B Freak Like Me (Jameson Dub)

Universal Island Records

Cat No: 12 SUGA 1
Released: 2002

£7.00
£3.50

Rhythm Inc.

Format: Vinyl 12 Inch
Genre: UK Garage

Tell The World

A1 Tell The World (Work In Progress Mix)
A2 Tell The World (Dangerous Dubz Mix)
B1 Tell The World (Euro Express Mix)
B2 Tell The World (Dubby Beats)

Sweat

Cat No: SWHX 037
Released: 1997

£6.00

Mr Rrrider

Format: Vinyl 12 Inch
Genre: UK Garage

Ladies Cru

A1 Ladies Cru (Original Mix-Full Version)
A2 Ladies Cru (Hype Squad Remix)
B1 Ladies Cru (Jess Jackson Vocal Mix)
B2 Ladies Cru (Jess Jackson Instrumental)

Island Records

Cat No: 12 IS 810 DJ
Released: 2002

£7.00

TJ Davis

Format: Vinyl 12 Inch
Genre: UK Garage

Wonderful Life

A Wonderful Life (Zoom + DBX Dub Vocal)
B Wonderful Life (Zoom + DBX Dub Instrumental)

Melting Pot Records

Cat No: MER 001
Released: 2001

£8.00

Kathy Sledge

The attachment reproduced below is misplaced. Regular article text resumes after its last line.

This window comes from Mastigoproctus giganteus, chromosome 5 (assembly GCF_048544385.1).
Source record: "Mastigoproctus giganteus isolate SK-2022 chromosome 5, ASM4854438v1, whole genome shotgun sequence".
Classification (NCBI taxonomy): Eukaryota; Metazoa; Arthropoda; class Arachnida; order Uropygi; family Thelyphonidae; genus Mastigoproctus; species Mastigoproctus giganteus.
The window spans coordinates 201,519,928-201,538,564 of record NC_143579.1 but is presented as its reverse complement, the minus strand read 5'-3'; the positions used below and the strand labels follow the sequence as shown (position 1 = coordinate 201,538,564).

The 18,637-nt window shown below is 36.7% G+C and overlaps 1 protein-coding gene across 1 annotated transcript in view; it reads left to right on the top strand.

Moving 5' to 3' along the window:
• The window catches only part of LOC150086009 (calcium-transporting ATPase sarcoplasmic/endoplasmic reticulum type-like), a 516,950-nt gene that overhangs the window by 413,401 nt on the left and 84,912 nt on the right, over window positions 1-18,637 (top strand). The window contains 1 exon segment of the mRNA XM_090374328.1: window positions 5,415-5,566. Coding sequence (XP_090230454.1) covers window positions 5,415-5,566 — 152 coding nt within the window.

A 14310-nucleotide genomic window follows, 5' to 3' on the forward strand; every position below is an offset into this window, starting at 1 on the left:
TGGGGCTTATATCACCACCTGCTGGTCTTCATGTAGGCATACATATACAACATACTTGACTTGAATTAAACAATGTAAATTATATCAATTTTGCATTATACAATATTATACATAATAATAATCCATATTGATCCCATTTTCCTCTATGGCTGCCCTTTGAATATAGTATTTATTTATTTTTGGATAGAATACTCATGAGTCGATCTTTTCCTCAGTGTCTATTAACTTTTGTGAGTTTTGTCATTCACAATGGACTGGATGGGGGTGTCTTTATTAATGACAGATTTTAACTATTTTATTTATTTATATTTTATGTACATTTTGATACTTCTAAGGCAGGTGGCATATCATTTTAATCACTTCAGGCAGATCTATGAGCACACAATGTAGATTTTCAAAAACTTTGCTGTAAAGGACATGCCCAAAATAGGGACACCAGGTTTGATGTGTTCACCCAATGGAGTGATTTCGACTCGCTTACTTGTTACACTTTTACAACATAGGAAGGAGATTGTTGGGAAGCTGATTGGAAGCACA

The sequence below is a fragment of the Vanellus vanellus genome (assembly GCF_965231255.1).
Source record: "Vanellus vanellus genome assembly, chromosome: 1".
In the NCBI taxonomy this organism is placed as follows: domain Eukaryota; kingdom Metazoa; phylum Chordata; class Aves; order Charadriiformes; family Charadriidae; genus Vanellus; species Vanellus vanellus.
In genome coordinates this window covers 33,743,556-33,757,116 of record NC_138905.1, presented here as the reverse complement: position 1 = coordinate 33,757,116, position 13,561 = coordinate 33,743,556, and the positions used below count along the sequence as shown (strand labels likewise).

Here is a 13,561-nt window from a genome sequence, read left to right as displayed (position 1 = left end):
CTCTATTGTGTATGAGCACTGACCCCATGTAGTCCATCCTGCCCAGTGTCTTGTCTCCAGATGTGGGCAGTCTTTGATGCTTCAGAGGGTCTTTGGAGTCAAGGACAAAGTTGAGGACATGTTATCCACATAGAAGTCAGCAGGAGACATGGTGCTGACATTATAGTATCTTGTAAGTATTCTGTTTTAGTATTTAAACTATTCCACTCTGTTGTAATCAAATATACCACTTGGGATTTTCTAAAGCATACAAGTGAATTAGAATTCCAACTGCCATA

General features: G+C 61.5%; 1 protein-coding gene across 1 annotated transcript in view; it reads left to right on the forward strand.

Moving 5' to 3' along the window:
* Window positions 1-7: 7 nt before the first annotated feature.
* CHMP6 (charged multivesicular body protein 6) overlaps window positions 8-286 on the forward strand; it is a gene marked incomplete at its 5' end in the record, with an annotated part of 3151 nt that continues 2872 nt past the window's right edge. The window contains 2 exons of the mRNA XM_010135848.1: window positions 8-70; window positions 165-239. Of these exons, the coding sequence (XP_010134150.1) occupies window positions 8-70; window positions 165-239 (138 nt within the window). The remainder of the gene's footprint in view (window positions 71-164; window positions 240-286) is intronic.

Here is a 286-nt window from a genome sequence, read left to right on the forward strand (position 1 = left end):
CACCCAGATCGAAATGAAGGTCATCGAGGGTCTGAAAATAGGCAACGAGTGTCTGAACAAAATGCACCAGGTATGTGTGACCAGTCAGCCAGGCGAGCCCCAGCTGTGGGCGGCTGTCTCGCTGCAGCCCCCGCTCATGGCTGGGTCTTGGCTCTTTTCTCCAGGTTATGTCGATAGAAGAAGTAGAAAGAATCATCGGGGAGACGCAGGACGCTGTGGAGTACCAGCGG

Format: Vinyl 12 Inch
Genre: UK Garage

Another Day

A Another Day (Hands In The Air Mix)
B1 Another Day (D-Influence 12 Mix)
B2 Another Day (Influence Instrumental)

Narcotic Records

Cat No: DEA016
Released: 1995

£6.00

Olive Muse

Format: Vinyl 12 Inch
Genre: UK Garage

Leavin'

A Leavin' (Woodroom Mix)
B Leavin' (Instrumental Mix)

Subliminal Soul

Cat No: SSL22
Released: 2003

£6.00

Glaze

Format: Vinyl 12 Inch
Genre: UK Garage

Be All You Can Be

A1 Be All You Can Be (Switch Mix) (4:05)
A2 Be All You Can Be (Original Mix) (3:51)
B Be All You Can Be (Lockdown Mix) (5:00)

Attitude (UK)

Cat No: GLAZE01
Released: 2001

£6.00
£3.00

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Information on the UK Garage genre

UK garage (also known as UKG or simply garage) is a genre of electronic dance music originating from the United Kingdom in the mid-1990s. UK garage is a descendant of house music which orinated in Chicago & New York US by African Americans. . UK garage usually features a distinctive syncopated 4-4 percussive rhythm with 'shuffling' hi-hats and beat-skipping kick drums. Garage tracks also commonly feature 'chopped up' and time-shifted or pitch-shifted vocal samples complementing the underlying rhythmic structure. UK garage is often associated with the hardcore continuum. UK garage was largely subsumed into other styles of music and production in the mid-2000s, notably within hip-hop and urban music. It also spawned multiple off-shoots including Grime, Dubstep and Bassline.